Extreme Hardship and T Visas

Extreme hardship for T visa purposes is a higher standard than required by other immigration remedies; in the T context, the standard is "extreme hardship involving unusual and severe harm." 8 CFR § 214.11(i). Because of this higher standard, CAST recommends that applicants rely on at least three extreme hardship factors found in the T visa regulations at 8 CFR § 214.11(i)(2).

Although the factors are not an exhaustive list, we have found success in arguing at least three T visa regulation factors in all T visa applications. The strongest extreme hardship arguments are those that are directly related to the trafficking experience. For example, that the applicant would suffer hardship:

  • as a result of loss of access to human trafficking victim services they're receiving here;
  • if they were to lose access to the legal system (where there is an investigation, prosecution, or civil suit, for example); 
  • because they are likely to experience retaliation by the trafficker in home country.

Other extreme hardship arguments can be made, but may lead to further scrutiny or future requests for evidence (RFEs). Here is a summary of the potentially weaknesses of other extreme hardship arguments:

  • 8 CFR § 214.11(i)(2)(viii) - Arguments related to civil unrest, armed conflict, or other dangerous home country conditions may take the focus off the trafficking and make the application appear more like an asylum application. CAST has seen adjudicators question an applicant's eligibility under the extreme hardship prong when civil unrest or high rates of unrelated gang violence are argued because these conditions are not unique to the individual applicant or their trafficking victimization.
  • 8 CFR § 214.11(i)(1) - Arguments based on future and present economic hardship are explicitly listed in the T visa regulations as not being sufficient, on their own, to rise to the level of extreme hardship for T visa purposes. Historically, adjudicators have been wary of arguments related an applicant's inability to find a stable job or repay loans. CAST advises avoiding these economic hardship arguments if possible to avoid scrutiny. If you include an economic hardship argument, we suggest making that argument last and including three other trafficking-related factors.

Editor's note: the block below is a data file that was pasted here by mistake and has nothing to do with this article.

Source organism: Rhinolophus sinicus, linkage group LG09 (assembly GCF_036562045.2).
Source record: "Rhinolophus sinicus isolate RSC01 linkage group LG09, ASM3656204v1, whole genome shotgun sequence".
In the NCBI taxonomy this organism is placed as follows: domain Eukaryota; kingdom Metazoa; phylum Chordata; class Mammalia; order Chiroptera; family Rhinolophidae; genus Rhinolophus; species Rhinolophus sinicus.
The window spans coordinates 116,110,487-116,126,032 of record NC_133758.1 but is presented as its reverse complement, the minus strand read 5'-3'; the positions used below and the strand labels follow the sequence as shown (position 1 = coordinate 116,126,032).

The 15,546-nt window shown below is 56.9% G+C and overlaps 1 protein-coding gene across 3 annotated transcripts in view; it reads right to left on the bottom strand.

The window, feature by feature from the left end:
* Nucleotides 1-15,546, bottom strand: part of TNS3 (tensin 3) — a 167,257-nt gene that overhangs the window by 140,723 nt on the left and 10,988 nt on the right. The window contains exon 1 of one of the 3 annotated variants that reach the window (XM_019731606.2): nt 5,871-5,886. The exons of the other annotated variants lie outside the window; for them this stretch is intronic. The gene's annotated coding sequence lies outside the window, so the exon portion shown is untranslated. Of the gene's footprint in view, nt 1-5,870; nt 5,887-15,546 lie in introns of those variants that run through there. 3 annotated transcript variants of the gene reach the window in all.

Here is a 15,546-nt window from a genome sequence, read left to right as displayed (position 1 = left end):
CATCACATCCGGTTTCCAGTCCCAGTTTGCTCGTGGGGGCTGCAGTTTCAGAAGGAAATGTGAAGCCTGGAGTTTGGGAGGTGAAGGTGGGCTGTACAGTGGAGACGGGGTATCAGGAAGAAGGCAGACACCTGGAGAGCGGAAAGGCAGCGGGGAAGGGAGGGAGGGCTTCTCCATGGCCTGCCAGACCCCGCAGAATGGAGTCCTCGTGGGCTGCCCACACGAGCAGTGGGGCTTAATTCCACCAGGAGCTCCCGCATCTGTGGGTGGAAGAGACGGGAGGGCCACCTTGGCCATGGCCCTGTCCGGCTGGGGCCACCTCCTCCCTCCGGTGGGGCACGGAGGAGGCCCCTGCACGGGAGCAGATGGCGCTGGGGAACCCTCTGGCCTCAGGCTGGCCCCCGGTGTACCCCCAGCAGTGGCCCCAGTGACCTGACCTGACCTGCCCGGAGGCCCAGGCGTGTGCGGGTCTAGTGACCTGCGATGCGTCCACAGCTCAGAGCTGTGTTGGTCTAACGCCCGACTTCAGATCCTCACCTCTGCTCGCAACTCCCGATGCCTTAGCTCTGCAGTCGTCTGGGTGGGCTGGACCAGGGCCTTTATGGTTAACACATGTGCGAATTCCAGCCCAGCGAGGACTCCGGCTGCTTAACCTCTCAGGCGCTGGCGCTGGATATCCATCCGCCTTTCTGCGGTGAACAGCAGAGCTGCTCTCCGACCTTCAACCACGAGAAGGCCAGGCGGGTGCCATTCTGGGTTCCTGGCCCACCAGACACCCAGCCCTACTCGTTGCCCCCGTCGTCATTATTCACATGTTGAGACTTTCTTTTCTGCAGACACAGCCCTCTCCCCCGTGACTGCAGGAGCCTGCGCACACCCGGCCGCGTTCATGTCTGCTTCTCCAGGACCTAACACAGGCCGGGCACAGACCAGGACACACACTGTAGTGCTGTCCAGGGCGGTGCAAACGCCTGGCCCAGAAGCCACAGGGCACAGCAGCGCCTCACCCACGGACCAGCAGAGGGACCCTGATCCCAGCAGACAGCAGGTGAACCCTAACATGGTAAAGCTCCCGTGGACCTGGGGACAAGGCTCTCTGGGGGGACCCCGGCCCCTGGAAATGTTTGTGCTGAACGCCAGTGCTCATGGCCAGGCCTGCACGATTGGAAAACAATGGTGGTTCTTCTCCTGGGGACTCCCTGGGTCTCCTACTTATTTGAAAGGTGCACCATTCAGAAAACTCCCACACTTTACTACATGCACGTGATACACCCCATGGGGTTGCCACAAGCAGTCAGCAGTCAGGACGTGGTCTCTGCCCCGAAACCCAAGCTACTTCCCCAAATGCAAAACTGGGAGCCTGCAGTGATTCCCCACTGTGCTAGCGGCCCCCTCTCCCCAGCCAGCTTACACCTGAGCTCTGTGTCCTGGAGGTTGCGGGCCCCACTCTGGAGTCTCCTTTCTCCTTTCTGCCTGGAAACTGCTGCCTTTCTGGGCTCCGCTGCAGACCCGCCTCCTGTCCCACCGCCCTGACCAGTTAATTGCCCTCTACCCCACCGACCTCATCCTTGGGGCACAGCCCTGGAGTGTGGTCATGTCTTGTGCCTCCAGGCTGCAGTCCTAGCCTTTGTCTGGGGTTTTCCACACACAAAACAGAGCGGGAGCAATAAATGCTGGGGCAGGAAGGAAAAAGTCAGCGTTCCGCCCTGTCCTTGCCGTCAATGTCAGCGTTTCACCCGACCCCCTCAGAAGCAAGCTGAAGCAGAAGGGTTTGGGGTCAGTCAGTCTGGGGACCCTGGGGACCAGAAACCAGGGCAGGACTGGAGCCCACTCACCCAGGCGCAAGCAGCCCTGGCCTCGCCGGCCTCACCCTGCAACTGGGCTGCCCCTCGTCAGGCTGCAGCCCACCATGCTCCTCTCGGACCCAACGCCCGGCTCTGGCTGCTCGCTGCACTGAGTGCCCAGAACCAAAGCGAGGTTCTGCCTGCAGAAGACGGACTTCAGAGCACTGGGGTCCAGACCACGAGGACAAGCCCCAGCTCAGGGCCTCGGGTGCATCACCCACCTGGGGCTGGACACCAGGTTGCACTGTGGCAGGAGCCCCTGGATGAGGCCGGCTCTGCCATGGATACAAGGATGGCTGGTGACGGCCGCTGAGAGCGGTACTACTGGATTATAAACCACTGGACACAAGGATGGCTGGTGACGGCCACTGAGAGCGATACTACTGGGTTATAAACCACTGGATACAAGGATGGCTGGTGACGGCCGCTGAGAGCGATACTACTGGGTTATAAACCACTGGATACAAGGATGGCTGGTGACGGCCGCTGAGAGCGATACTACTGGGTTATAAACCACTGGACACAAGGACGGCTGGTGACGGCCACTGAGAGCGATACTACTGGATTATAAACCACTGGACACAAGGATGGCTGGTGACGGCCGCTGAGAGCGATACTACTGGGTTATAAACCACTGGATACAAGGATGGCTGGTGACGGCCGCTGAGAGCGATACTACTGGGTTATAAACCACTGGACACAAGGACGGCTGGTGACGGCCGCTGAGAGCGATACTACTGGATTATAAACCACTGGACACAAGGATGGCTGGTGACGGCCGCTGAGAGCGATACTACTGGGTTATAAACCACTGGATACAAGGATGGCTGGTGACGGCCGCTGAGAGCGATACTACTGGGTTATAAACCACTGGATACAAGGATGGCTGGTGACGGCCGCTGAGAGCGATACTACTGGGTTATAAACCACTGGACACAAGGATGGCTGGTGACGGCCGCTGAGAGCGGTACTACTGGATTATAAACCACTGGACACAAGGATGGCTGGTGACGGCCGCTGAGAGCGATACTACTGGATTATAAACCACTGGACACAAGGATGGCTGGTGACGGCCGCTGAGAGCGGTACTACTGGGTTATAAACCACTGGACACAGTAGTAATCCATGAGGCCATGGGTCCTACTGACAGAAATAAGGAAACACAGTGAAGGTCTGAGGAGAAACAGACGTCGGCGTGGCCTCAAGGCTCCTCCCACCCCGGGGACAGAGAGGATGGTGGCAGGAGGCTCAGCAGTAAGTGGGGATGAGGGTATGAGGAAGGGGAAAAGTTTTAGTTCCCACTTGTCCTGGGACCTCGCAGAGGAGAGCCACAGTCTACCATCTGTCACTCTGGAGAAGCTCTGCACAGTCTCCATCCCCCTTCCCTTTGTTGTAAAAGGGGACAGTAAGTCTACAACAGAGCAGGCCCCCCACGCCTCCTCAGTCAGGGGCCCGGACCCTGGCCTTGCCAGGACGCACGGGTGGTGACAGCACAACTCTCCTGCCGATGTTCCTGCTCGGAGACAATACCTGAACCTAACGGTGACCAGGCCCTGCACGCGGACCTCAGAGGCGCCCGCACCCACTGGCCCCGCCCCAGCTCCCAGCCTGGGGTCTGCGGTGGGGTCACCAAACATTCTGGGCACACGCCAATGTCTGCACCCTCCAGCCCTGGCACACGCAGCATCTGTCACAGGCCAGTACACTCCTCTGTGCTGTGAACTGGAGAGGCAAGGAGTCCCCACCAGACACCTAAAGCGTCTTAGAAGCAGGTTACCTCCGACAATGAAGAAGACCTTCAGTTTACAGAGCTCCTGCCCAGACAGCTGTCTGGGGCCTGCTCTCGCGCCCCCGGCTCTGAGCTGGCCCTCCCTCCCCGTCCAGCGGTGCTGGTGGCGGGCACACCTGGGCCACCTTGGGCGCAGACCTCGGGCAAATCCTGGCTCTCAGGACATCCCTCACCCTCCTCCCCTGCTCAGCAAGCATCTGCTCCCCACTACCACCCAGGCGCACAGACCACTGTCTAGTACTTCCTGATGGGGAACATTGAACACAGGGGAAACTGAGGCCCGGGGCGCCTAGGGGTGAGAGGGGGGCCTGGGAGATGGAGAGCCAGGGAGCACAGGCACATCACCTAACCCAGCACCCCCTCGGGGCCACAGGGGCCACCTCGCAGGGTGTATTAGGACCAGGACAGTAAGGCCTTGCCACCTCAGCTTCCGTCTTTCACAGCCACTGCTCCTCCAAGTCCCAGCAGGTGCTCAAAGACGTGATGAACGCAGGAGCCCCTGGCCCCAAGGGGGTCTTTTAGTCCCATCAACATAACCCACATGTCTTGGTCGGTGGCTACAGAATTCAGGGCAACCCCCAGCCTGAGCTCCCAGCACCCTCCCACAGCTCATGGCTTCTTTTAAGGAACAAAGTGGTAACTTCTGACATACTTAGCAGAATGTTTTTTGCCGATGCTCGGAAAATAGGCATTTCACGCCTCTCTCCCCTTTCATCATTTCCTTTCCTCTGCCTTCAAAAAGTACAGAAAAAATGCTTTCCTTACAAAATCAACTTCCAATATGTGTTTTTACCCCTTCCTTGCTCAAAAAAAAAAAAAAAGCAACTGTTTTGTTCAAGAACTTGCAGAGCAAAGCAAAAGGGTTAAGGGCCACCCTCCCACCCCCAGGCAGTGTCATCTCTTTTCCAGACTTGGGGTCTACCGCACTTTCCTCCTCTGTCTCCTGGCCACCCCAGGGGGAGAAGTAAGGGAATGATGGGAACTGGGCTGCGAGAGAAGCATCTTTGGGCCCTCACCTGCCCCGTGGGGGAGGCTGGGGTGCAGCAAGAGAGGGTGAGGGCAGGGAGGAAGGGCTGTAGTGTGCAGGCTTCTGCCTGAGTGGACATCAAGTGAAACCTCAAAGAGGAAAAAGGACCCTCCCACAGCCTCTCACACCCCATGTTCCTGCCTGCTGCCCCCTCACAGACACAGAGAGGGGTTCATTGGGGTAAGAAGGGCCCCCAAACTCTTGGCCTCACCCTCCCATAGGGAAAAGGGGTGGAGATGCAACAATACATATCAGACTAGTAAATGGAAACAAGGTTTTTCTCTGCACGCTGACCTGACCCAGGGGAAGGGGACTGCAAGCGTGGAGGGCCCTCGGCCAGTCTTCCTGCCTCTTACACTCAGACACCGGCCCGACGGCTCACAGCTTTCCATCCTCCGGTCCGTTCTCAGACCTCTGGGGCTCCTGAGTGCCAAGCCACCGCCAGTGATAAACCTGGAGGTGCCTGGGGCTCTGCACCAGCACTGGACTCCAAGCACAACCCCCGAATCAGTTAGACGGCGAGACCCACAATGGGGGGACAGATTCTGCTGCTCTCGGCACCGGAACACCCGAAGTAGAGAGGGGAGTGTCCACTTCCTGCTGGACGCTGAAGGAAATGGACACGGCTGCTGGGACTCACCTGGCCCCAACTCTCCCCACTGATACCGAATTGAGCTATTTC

• 8 CFR § 214.11(i)(2)(vi) - Arguments that the applicant will be at a greater risk of being re-trafficked should focus on trafficking-related facts and vulnerabilities to the extent possible. When arguing the risk of being re-trafficked, the strongest argument will be how the applicant is vulnerable to re-trafficking by their original trafficker based on specific threats that arose in their victimization. For example, one way to make this argument is focusing on the fact that the applicant is from a small town where there is only one foreign labor contractor (the original trafficker) which is the sole source of employment in that town. If they were to return home, their risk of being re-trafficked by their trafficker is substantially high.
    • Try to avoid arguments that the applicant will have a higher chance of being re-trafficked because they will be unable to find a job when they return. These arguments may trigger further scrutiny as they appear more like economic hardship arguments than one relating to the likelihood of re-victimization.
  • There are some extreme hardship arguments that can result in additional scrutiny to the physical presence element of the T visa. Here are some examples:
    • U.S. Citizen Family Members: Adjudicators have used arguments relating to the inability to care for U.S. citizen children or family if deported to find that the applicant is not physically present on account of trafficking, but rather, is currently present in the U.S. because of family here. 
    • Accessing Medical Treatment: Adjudicators have used arguments relating to the loss of access to health care for a non-trafficking related medical condition or injury if deported to suggest that the applicant is not in the U.S. on account of trafficking, but rather, because they want medical treatment.

We suggest careful consideration of each possible hardship factor prior to inclusion in the applicant's declaration to ensure that the factor is strong and will not undermine other elements of the case. Finally, CAST suggests including the strongest extreme hardship factor first, along with reviewing USCIS's Policy Manual section on extreme hardship for T visa applicants, Vol. 3, Part B, Ch. 2.E.2.

If you have additional questions on how to argue extreme hardship, request individualized technical assistance here